“Only rebel not ye against the Lord, neither fear ye the people of the land; … the Lord is with us: fear them not” (Numbers 14:8–9).

The children of Israel would not listen to Joshua and Caleb and instead tried to kill them (see Numbers 14:10). Because of their rebellion, the Lord told them they would wander in the wilderness for 40 years. Only when all who had murmured against Him passed away would He bring them back to the promised land. Of the twelve spies, only Joshua and Caleb entered the promised land. (See Numbers 14:22–38.)

Modern-Day Calebs and Joshuas

There are many modern day Calebs and Joshuas. One such man was my wife’s grandfather John Hulme. One day in 1926, the bishop had a conversation with John. The bishop brought up the topic of a mission. This caught John off guard.

John had always wanted to serve a mission, but his life was complicated. Why? Because John was 42 years old. He was a married man with four children, ages 15, 12, 4, and 2. He was a self-employed rancher. He had land and cattle that would need supervision while he was away. He would have to find a way to make sure his family and property were taken care of while he was gone.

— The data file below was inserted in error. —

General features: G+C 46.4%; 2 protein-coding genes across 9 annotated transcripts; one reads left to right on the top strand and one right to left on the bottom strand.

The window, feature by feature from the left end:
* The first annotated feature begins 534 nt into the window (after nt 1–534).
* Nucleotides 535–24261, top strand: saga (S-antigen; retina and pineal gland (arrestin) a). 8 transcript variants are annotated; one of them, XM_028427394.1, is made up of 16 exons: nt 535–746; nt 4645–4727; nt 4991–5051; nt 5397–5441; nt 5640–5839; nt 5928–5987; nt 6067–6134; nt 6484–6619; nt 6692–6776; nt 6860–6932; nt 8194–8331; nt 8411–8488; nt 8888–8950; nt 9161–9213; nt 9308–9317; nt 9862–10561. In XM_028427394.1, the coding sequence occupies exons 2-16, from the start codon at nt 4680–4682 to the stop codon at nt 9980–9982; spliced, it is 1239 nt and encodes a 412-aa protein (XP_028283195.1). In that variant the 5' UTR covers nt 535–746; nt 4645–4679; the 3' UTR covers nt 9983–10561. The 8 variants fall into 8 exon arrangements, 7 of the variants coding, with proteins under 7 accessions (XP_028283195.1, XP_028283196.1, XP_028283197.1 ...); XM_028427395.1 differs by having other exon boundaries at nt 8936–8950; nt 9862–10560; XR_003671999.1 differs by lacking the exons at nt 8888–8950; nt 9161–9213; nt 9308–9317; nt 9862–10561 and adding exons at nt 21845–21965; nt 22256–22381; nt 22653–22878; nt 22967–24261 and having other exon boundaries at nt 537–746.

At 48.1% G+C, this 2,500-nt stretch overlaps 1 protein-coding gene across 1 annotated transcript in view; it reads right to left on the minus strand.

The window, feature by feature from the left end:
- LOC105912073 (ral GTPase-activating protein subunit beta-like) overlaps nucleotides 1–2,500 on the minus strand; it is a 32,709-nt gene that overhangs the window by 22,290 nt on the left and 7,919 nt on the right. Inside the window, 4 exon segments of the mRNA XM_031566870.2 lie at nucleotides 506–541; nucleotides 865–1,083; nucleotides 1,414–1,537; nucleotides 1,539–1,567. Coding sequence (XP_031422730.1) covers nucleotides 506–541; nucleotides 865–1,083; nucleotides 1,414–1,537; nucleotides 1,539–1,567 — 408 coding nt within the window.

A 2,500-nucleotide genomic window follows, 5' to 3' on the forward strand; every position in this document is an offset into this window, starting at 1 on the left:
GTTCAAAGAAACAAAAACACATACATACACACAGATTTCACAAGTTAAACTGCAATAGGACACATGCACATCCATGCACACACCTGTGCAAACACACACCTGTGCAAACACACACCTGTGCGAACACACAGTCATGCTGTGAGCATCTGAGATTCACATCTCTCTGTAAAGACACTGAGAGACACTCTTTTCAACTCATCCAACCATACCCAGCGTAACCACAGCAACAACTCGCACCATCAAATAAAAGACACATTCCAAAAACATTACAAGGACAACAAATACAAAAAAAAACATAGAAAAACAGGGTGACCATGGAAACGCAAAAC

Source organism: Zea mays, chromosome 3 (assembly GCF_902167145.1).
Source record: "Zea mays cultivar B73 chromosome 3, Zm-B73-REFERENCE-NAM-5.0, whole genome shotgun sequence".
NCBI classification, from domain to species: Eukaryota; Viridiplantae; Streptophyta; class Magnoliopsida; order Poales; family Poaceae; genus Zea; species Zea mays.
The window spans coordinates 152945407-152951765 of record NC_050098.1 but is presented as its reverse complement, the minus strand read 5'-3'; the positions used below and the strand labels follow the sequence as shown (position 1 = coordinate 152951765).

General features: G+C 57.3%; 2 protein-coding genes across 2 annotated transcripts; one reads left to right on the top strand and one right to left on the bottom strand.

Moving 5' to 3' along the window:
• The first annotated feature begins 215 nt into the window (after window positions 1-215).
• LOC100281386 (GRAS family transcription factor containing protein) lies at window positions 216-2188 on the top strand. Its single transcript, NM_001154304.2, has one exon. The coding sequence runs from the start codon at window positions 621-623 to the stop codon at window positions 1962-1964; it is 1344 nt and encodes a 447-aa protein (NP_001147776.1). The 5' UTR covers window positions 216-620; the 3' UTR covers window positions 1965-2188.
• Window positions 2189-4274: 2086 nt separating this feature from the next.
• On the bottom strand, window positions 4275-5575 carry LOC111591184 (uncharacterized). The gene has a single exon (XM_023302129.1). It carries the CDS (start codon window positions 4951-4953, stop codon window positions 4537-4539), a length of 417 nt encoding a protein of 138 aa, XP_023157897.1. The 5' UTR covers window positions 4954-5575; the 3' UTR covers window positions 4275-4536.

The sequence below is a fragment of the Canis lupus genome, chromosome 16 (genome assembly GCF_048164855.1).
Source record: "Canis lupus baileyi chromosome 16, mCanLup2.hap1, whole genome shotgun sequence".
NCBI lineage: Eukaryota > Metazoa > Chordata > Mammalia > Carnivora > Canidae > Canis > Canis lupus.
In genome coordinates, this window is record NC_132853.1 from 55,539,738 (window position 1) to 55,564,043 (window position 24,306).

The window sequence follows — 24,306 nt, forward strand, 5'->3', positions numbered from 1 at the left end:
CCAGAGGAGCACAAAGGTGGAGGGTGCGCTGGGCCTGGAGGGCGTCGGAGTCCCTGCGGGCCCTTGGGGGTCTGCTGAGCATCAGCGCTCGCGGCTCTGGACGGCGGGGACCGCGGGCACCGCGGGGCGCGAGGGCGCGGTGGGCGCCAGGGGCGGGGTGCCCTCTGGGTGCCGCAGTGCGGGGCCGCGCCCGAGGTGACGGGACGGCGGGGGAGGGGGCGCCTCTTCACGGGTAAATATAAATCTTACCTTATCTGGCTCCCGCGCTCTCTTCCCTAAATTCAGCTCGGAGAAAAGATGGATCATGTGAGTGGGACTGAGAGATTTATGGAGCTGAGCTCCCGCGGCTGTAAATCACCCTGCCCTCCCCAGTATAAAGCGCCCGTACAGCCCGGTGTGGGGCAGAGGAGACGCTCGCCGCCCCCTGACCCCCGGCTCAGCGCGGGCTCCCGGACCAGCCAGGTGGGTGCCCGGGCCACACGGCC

The bishop told John that this was not an official call, just a suggestion. John told the bishop he would think about it and let him know the next day.

John sought out the bishop early the next morning and said he would accept the call to serve. That morning, after what was probably a very sleepless night, John did not know how he would make arrangements to serve a mission. He only knew he would serve. Like Caleb and Joshua, he knew God would help him find a way. And God did. John was able to hire a neighbor to care for his land and his cattle, and the ward and community rallied to support his wife and children.

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Missionaries

It must have been quite a culture shock when John, a rancher from a small town, arrived to serve his mission in New York City.

Illustration by Brian Call